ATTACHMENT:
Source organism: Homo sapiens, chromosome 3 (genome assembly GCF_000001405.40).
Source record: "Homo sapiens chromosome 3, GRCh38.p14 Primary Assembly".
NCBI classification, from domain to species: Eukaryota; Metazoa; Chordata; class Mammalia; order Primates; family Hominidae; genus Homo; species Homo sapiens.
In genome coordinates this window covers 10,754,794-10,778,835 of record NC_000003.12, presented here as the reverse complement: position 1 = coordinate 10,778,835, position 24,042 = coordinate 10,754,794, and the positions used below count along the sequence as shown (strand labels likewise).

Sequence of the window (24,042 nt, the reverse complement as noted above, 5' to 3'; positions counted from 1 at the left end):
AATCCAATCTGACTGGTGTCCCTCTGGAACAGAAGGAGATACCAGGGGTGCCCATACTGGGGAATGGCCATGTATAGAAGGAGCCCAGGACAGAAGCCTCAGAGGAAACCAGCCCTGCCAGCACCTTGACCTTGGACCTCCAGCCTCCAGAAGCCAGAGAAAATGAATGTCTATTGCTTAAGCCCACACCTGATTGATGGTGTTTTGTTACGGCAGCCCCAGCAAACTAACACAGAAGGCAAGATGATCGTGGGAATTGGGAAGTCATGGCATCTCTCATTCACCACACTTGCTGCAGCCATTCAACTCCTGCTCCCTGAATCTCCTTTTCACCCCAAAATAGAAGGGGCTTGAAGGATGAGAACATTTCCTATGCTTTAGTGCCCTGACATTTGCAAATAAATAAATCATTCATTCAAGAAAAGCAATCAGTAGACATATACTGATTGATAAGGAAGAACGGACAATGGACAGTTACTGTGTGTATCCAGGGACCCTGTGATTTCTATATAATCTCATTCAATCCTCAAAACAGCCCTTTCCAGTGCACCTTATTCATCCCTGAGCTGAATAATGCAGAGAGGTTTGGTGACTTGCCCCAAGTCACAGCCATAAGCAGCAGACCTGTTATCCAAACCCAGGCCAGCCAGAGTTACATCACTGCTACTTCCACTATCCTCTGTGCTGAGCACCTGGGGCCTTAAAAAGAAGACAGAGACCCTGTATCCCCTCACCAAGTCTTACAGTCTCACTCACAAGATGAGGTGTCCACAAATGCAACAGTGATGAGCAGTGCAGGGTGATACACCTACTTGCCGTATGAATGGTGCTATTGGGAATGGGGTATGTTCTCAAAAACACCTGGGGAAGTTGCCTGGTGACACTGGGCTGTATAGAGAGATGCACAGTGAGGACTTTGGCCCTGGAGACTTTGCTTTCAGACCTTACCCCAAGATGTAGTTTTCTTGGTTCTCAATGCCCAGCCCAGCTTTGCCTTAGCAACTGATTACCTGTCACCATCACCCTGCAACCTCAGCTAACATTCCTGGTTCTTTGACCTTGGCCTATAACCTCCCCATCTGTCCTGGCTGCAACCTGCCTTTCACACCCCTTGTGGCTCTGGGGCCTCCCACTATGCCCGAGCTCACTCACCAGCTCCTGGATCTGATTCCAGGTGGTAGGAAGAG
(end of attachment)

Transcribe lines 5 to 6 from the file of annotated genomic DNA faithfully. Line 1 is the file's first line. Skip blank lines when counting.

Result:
Sequence of the window (24,042 nt, the reverse complement as noted above, 5' to 3'; positions counted from 1 at the left end):
AATCCAATCTGACTGGTGTCCCTCTGGAACAGAAGGAGATACCAGGGGTGCCCATACTGGGGAATGGCCATGTATAGAAGGAGCCCAGGACAGAAGCCTCAGAGGAAACCAGCCCTGCCAGCACCTTGACCTTGGACCTCCAGCCTCCAGAAGCCAGAGAAAATGAATGTCTATTGCTTAAGCCCACACCTGATTGATGGTGTTTTGTTACGGCAGCCCCAGCAAACTAACACAGAAGGCAAGATGATCGTGGGAATTGGGAAGTCATGGCATCTCTCATTCACCACACTTGCTGCAGCCATTCAACTCCTGCTCCCTGAATCTCCTTTTCACCCCAAAATAGAAGGGGCTTGAAGGATGAGAACATTTCCTATGCTTTAGTGCCCTGACATTTGCAAATAAATAAATCATTCATTCAAGAAAAGCAATCAGTAGACATATACTGATTGATAAGGAAGAACGGACAATGGACAGTTACTGTGTGTATCCAGGGACCCTGTGATTTCTATATAATCTCATTCAATCCTCAAAACAGCCCTTTCCAGTGCACCTTATTCATCCCTGAGCTGAATAATGCAGAGAGGTTTGGTGACTTGCCCCAAGTCACAGCCATAAGCAGCAGACCTGTTATCCAAACCCAGGCCAGCCAGAGTTACATCACTGCTACTTCCACTATCCTCTGTGCTGAGCACCTGGGGCCTTAAAAAGAAGACAGAGACCCTGTATCCCCTCACCAAGTCTTACAGTCTCACTCACAAGATGAGGTGTCCACAAATGCAACAGTGATGAGCAGTGCAGGGTGATACACCTACTTGCCGTATGAATGGTGCTATTGGGAATGGGGTATGTTCTCAAAAACACCTGGGGAAGTTGCCTGGTGACACTGGGCTGTATAGAGAGATGCACAGTGAGGACTTTGGCCCTGGAGACTTTGCTTTCAGACCTTACCCCAAGATGTAGTTTTCTTGGTTCTCAATGCCCAGCCCAGCTTTGCCTTAGCAACTGATTACCTGTCACCATCACCCTGCAACCTCAGCTAACATTCCTGGTTCTTTGACCTTGGCCTATAACCTCCCCATCTGTCCTGGCTGCAACCTGCCTTTCACACCCCTTGTGGCTCTGGGGCCTCCCACTATGCCCGAGCTCACTCACCAGCTCCTGGATCTGATTCCAGGTGGTAGGAAGAG